26 May 2012

#5 Journal Entry - Mobile Devices

- How indispensable are mobile computing devices in your life? Are they an "extension" of who you are?

I go no where without my cell phone. I may not use it often, but it is a huge comfort to know that I can always call for help if (when) I need it. Also, the school where I teach doesn't have an intercom system. If I need assistance, I pull out my cell phone and call the office or person I need. Another comfort is that my school has an emergency system set up to send a text message if there is an emergency on campus. Our campus is so large, that a text message would definitely spread the word much faster than word of mouth or email. Email wouldn't work for me when I'm in class anyway, because I'm rarely logged in and reading emails during class. I plan on buying an iphone soon. I imagine that my cell phone will become much more than just a phone for me at that point, but right now, with my old little cell phone, it gives me the ability to call for help, in matters great or small, whenever and wherever I need it.

- How can mobile computing devices be used in disadvantaged or underdeveloped environments?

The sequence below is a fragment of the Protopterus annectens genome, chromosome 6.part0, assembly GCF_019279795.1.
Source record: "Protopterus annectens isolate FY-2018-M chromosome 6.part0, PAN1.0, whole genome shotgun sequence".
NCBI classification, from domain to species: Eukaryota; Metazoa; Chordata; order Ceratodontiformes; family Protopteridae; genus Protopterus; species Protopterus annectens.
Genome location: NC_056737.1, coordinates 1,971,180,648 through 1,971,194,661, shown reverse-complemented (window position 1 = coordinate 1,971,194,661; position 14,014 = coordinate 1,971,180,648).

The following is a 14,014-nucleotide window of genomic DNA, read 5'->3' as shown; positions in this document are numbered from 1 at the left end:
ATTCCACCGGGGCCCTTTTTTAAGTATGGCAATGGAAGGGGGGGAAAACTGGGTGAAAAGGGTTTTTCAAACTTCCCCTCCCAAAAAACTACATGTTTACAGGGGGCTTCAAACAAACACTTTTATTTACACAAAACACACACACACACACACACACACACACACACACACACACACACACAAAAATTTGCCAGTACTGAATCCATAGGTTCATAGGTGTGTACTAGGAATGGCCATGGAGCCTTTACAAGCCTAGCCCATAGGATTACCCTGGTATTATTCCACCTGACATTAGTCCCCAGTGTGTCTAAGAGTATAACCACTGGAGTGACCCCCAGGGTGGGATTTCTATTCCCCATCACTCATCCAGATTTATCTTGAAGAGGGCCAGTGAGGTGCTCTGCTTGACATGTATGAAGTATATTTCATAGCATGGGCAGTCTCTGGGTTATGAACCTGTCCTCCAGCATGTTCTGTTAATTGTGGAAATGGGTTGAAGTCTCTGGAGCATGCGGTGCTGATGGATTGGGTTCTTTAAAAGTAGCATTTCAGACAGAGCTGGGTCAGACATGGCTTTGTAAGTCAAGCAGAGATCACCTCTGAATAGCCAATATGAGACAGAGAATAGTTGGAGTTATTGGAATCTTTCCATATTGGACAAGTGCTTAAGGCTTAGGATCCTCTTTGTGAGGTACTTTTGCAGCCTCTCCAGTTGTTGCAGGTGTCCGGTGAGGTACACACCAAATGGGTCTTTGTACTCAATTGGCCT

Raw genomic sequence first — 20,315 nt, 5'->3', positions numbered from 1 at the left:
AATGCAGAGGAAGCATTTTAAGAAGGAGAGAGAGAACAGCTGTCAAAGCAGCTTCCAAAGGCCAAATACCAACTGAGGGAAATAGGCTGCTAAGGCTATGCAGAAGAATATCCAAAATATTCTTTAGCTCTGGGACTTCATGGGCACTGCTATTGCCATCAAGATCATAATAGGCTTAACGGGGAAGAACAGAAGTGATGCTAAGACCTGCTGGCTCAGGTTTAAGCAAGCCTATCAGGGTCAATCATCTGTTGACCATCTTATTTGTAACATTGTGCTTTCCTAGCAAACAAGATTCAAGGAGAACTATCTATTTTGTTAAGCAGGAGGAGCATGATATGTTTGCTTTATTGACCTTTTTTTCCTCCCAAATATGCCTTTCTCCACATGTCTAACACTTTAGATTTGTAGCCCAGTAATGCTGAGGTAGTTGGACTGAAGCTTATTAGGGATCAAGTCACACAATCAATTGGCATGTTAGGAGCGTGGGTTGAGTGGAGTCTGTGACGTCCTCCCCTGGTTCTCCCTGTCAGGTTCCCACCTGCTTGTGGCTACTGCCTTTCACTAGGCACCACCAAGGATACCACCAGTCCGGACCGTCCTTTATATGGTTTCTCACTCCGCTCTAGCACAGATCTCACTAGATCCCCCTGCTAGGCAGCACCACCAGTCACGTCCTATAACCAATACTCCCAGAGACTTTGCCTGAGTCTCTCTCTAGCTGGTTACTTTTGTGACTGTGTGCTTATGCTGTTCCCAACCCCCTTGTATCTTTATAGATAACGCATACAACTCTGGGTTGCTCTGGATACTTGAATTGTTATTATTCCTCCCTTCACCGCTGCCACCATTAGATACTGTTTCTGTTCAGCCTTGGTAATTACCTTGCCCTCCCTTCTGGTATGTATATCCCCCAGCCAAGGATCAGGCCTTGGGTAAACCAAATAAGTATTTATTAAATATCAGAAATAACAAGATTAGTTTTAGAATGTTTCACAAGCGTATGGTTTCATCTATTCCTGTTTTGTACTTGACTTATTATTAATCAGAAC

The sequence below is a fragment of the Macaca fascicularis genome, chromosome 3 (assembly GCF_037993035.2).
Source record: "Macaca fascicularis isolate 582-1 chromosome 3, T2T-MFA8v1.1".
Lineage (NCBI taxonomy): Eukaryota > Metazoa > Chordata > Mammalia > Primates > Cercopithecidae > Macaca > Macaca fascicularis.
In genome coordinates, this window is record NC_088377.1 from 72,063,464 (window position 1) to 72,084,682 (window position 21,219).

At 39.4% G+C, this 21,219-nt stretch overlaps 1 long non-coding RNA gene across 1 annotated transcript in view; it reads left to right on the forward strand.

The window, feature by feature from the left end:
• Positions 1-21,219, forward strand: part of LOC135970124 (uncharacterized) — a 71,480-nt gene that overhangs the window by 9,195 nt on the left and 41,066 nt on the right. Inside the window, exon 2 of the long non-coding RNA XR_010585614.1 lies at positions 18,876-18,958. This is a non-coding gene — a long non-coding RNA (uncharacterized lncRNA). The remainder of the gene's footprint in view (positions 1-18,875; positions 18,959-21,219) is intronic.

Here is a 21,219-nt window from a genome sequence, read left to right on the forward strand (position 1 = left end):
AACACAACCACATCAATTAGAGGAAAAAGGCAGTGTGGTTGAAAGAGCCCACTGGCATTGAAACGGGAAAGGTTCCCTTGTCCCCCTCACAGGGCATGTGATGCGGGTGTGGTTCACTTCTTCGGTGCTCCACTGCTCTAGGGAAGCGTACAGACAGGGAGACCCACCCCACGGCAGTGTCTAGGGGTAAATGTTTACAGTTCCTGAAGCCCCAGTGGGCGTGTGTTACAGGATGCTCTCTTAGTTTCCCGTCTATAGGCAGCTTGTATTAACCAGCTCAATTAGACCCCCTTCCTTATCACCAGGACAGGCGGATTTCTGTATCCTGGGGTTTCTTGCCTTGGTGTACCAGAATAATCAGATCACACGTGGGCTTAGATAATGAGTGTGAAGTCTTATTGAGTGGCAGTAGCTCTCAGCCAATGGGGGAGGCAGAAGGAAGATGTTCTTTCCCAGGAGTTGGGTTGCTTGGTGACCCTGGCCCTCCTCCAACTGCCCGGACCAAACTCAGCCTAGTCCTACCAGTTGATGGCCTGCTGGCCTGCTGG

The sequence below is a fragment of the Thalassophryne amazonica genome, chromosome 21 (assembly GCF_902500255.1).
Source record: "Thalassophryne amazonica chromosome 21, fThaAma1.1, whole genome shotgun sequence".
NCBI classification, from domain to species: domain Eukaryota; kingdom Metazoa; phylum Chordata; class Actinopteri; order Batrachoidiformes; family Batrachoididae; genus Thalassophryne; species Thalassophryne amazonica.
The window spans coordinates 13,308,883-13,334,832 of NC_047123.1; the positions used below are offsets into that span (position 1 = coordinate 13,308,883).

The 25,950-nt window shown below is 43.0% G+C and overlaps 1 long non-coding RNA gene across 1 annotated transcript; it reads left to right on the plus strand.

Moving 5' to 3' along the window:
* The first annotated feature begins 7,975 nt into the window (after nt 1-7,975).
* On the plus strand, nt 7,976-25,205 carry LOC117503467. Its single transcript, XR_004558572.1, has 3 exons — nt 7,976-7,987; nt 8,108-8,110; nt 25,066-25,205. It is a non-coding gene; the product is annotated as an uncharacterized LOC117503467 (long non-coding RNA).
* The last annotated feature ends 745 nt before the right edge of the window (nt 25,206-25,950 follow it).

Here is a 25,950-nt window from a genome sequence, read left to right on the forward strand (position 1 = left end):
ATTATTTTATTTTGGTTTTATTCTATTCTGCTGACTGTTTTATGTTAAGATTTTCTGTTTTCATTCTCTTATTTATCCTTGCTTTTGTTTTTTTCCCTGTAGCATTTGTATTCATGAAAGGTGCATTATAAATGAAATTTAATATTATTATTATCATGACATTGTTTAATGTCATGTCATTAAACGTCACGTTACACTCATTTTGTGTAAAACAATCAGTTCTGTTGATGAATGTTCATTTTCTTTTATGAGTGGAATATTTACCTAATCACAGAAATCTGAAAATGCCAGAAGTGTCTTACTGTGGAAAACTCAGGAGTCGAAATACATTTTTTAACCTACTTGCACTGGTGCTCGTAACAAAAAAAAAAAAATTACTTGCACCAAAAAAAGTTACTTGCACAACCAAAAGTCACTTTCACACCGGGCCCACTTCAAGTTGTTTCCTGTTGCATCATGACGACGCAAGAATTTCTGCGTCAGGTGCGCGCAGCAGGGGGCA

I have a friend from Haiti and another from Jamaica. Neither friend comes from very good areas of either country. My friend from Haiti has told me how the electricty never runs 24 hours in a day, so you couldn't plan on getting online at a certain time nor plan on having refrigerated food, unless you had a generator. My friend from Jamaica was so poor, that he, nor anyone in his neighborhood, could afford a computer. And yet both of these friends have told me how so many people have 3G phones. That's how they get online and stay connected in areas where people can't afford a computer or afford the generator to make the electricity to run the computer. When Haiti suffered the recent, terrible, earthquakes, my friend immediately started calling his friends and family. One family member he couldn't reach, but knew he was ok, because the family member had posted something to facebook. I asked my friend how he could post something online when there certainly wasn't electricity. My friend enlightened me about how most people had 3G phones because it was the only way they could have access to the internet. I was simply amazed. 3G phones are a relatively cheap, easy way for poor or underdeveloped areas to have access to the internet and to stay in touch with each other. My friend from Jamaica confirmed it. His friends and relatives all had 3G phones for the same reason - no one could afford a computer.

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